Randall Hansen. Fire and Fury: The Allied Bombing of Germany, 1942-1945. New York: NAL Caliber, 2009. Can't do better than to quote the blurb: 'most of the British bombing was carried out against the demands of the Allied military leadership, leading to the needless deaths of hundreds of thousands of civilians and prolonging the war. By contrast, American precision bombing almost brought the Germans to their knees. This incisive story of the American and British air campaigns reminds us of the basic idealism and principle that underpin the history of U.S. military power.'

Raphael Samuel. The Lost World of British Communism. London and New York: Verso, 2006. A trilogy of essays Samuel wrote for New Left Review in the mid-80s, recreating the culture and politics of the CPGB in the 1930s and 1940s.

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10 thoughts on “Acquisitions

  1. It will be interesting to see what you think of Hansen. I read the first 5 pages then had to put it away. In my opinion it is filled with hyperbole, inaccuracies and continues to portray out of date myths.

  2. Hansen's book may be more interesting (in addressing the gap between intent and efficacy) than the blub gives it. It wouldn't be the first book mis-sold by its blurb either.

    A quick scan online hasn't found many reviews, those available have at least enough positives to make it into the publishers 'nice to quote' list.

    Chris - apparently (according to a couple of reviews) he doesn't address the Japanese campaign contrast.

  3. Don

    I too will be interested in any (partial) review of the Hansen book. My rough view, rightly or wrongly is that the RAF/UK thought it could destroy the enemy's productive capacity by destroying everything associated with it, whilst the US/USAAF perspective was to attempt the surgical strike. That the two persectives were both riddled with executional difficulty doesn't strike down the intent. Nor does the overlay that (in due course) the two approaches were adopted into a doctrine of "Combined Bomber Offensive". Plus of course they kept the defenders busy (but that's an afterthought?).

    As to idealism ... I don't know. I'm always struck by the various Embassies here in Wellington, most are suburban houses. The US is a citadel of concrete and razor wire and guardhouses. Land of the free.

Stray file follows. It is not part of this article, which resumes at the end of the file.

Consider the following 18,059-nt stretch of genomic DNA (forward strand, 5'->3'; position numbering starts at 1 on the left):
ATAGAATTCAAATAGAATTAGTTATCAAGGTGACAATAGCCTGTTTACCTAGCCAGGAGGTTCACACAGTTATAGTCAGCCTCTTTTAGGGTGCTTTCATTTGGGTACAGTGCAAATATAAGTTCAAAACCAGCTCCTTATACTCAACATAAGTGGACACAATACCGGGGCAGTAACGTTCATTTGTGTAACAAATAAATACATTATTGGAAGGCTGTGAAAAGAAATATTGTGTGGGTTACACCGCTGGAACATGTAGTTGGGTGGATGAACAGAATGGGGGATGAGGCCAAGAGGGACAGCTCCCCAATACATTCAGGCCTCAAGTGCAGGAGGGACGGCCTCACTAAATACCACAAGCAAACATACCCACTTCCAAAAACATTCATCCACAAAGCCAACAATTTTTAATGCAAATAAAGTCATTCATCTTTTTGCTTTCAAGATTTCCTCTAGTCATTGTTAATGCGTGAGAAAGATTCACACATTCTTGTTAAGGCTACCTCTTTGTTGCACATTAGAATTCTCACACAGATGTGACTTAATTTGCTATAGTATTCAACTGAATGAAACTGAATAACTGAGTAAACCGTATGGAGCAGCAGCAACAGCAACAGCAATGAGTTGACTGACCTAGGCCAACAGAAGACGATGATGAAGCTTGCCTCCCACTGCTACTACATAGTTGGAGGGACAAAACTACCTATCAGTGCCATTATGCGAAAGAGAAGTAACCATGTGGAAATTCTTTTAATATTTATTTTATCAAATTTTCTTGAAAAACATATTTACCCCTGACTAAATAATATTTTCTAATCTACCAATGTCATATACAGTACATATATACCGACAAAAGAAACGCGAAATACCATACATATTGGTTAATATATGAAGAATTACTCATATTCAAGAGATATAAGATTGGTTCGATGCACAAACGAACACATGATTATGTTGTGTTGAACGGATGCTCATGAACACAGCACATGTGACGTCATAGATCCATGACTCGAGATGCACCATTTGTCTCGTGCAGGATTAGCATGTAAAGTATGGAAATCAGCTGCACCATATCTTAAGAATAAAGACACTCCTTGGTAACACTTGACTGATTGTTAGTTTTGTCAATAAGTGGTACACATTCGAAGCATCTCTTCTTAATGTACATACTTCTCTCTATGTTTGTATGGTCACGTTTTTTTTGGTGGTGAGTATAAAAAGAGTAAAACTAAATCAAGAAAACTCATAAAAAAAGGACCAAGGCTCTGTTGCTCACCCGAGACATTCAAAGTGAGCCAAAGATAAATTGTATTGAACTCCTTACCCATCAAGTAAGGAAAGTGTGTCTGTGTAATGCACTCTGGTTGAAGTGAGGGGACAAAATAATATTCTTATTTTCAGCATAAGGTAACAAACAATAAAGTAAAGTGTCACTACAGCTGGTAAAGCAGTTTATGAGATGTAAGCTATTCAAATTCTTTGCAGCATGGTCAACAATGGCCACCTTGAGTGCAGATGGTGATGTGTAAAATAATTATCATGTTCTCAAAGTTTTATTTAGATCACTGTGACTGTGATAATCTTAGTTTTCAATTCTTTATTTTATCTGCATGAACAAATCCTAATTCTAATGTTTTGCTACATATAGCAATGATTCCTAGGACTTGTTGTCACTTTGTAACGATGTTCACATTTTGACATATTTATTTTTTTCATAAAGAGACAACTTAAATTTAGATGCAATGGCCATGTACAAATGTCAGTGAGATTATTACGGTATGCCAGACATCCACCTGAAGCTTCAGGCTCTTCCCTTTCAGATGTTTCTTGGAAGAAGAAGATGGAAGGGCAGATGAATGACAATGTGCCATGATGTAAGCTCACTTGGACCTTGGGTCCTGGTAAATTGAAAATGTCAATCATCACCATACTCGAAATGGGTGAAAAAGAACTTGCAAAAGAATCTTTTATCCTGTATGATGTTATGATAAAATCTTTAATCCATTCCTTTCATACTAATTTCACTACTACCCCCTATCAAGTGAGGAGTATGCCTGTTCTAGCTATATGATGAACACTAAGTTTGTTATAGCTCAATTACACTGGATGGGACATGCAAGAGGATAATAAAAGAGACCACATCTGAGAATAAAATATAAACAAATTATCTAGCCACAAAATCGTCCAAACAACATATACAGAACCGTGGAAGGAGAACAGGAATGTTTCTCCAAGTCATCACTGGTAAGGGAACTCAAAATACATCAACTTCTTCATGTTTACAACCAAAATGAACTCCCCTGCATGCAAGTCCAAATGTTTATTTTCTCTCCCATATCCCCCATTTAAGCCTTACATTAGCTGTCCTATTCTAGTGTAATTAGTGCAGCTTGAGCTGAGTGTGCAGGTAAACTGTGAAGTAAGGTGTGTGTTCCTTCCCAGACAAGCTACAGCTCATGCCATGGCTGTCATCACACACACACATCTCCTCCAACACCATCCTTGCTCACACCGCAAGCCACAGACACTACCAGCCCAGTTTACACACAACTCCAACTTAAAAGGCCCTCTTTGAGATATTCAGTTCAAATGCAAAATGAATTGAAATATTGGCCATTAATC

4. Chris Williams

    I do in fact agree with Don, to a first approximation, though Bomber Command did try precision a few times: and rather a lot of 8AF raids bombed through cloud on H2X, which looks and looked like area bombing to anyone with a brain. Nevertheless, it was the Yanks what won it, although this is rather more due to the P51D than to what they were aiming the bombs at. On the other hand, the 'get them up so as to kill them' tactic was only really viable in the daytime.

    I mentioned Japan because it gives the lie to any claim about peculiarly American ways of war. If there's an underlying explanation, it's that differences in doctrine very early on (in the RAF case, informed by events such as the Wilhelmshaven raids) locked the respective air forces into a path dependency. Once they had certain weapons, they deployed them to cause the maximum damage to the enemy without regard to civilian casualties.

  5. Don - re-embassies, same in Ottawa, Canada - IIRC, they've even closed the pavement in front of it. Apparently, the Canadian embassy in Washington DC is deliberately designed to be 'open' for wandering through. Of course if you believe you're right ('free') evidence of contradiction isn't noticed.

    All good points above (who needs the book!) and I'd add to Chris' last point that there is a debate on Harris' adherence to no-longer technically necessary area bombing after technology had given Bomber Command the tools of precision.

    The P-51D story (switch to free ranging hunters from close escort, after Berlin distance escorts) is critical to wining control of the air, but was at best a stage of winning the war. The Luftwaffe was just as much crippled by fuel shortages, a vital but less aviation-buff-attractive strategic attack.